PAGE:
US congressmen move to block ex-INLA man’s deportation
Malachy McAllister who fled North in 1988 ordered to leave after decades-long fight
Former INLA prisoner Malachy McAllister walking in this year’s St Patrick’s Day parade alongside Sinn Féin vice-president Mary Lou McDonald and president Gerry Adams.
Former INLA prisoner Malachy McAllister with Senator George Mitchell.
The decades-long legal fight by Malachy McAllister (57), who lives in Rutherford, New Jersey, to remain in the US culminated last month in the Belfast man receiving notification from the US Department of Homeland Security to “surrender for removal” on April 25th.
Mr McAllister was told in a letter of March 23rd to report to a deportation office in Newark, New Jersey, with “a small travel bag” and was warned that he may be arrested if he failed to show up.
Bill Pascrell, who represents Mr McAllister’s congressional district in New Jersey, plans to introduce a Bill in the House of Representatives this week to delay the deportation order.
New York congressman Joe Crowley, a Democrat, and Peter King, a Republican, stressed the potential political implications of Mr McAllister’s deportation in a call on Monday with US Immigration and Customs Enforcement director Sarah Saldana.
“It would send a terrible message to men and women who took risks for peace on all sides,” Mr Crowley told The Irish Times, pointing to Mr McAllister’s support for the peace process and the Good Friday Agreement.
Politicians were engaged in a “full-court press” with the Obama administration to block Mr McAllister’s deportation, he said.
“We understand that there is a timeline here and we need to move quickly,” Mr Crowley said.
Mr McAllister was denied political asylum in 2003 but has remained in the US under annual deferral actions including through the application of his son, a US citizen.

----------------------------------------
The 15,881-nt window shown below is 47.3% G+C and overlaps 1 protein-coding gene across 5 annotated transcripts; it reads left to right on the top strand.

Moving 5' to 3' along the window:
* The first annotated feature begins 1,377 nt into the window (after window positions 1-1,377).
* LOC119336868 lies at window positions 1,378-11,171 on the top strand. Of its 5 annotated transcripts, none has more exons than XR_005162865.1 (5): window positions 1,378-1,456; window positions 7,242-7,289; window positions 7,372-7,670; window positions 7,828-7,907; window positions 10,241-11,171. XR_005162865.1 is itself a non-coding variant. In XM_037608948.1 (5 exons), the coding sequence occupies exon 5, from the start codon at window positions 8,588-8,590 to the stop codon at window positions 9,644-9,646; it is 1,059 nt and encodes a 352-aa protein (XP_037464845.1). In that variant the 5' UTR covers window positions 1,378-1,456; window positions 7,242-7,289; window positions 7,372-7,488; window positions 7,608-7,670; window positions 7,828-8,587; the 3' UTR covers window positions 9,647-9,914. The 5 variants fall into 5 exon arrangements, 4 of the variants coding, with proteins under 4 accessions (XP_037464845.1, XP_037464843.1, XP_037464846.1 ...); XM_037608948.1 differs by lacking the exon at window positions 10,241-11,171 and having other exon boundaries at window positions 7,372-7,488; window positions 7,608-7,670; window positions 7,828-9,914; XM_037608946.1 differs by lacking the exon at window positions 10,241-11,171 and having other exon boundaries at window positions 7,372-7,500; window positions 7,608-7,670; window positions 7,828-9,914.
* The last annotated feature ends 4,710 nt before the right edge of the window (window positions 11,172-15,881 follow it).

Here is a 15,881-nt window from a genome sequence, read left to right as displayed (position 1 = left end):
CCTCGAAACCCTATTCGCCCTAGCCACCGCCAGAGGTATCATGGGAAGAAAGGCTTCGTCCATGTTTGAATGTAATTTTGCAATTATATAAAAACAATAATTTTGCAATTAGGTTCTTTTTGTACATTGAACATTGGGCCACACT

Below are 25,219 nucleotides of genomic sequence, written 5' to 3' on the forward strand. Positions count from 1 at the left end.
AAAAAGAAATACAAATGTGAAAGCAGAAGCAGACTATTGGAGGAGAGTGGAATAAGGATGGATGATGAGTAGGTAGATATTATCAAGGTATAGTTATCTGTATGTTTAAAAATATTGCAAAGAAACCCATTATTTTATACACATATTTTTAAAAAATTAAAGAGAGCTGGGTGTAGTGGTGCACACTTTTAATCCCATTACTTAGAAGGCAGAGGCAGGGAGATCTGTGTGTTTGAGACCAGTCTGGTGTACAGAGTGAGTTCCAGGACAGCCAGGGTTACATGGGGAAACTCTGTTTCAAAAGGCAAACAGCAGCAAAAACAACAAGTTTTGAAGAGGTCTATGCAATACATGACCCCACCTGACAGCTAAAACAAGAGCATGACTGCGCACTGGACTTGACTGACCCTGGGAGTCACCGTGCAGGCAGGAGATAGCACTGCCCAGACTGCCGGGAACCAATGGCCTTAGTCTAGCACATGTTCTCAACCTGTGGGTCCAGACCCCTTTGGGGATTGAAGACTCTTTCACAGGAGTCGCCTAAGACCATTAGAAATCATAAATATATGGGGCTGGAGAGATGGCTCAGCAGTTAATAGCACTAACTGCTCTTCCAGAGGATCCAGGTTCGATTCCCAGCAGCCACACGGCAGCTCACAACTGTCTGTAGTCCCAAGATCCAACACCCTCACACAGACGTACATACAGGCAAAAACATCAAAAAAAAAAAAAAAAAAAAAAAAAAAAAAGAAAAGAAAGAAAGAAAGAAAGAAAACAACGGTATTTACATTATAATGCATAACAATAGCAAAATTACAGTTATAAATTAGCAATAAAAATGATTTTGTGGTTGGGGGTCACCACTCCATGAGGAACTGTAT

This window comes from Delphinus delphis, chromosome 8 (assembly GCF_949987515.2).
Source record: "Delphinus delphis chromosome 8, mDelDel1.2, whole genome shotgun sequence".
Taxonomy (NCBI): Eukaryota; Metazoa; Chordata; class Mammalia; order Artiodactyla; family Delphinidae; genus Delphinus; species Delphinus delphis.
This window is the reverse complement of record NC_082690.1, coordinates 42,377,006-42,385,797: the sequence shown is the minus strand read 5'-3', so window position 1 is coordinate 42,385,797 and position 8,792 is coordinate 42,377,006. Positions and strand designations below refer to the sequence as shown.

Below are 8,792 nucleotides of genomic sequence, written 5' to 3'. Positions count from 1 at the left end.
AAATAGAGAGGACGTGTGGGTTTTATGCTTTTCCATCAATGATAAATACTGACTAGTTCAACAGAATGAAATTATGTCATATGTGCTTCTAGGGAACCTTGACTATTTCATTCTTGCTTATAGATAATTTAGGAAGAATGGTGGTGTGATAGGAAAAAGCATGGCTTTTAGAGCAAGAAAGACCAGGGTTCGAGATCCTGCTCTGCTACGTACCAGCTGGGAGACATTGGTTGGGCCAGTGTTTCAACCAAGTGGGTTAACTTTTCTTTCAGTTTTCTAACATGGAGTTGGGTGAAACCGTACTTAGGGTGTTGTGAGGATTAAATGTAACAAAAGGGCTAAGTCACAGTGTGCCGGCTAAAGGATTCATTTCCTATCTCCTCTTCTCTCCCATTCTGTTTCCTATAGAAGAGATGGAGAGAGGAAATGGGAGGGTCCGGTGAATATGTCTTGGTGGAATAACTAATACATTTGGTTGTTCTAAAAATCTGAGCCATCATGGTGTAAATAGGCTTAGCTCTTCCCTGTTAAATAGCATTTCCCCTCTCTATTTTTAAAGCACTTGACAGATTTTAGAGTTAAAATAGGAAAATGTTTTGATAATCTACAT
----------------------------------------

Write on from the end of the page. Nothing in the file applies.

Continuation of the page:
The former republican was jailed for seven years for two INLA attacks on RUC officers during the 1981 hunger strikes. He was released in 1985 and said he took no further part in paramilitary activity.
He moved to the US in 1996 and runs a construction business in New Jersey and an Irish pub in Manhattan.
He serves on the New Jersey state board of the Ancient Order of Hibernians and was an aide to the Grand Marshal of the 2010 New York St Patrick’s Day parade, then New York police commissioner Raymond Kelly. This year, he walked in the parade alongside Sinn Féin president Gerry Adams and vice-president Mary Lou McDonald.
Mr McAllister believes he is being targeted for “stupid” acts he committed as a young man for which he served time.
“I want to put this behind me and get on with my life,” he said.
He suspects his proposed removal may relate to a new investigation by the recently established Historical Investigations Unit into the 1988 attack on his home. He received an early-morning call several weeks ago informing him that the cold case was being reopened.
The 2012 report by Desmond Lorenz de Silva into collusion in Northern Ireland found that Brian Nelson, a loyalist agent of the British security forces, had been supplied by his military handlers with a photograph of Mr McAllister used by the loyalist group to target him in 1988.
“Why all of a sudden has this happened since all of this information is coming out on collusion?” said the Belfast man.
Mr Crowley said Mr McAllister may have fallen into a category of undocumented immigrants with a criminal past being targeted as a push forward with president Barack Obama’s proposed deferred actions against the parents of children who are US citizens or residents.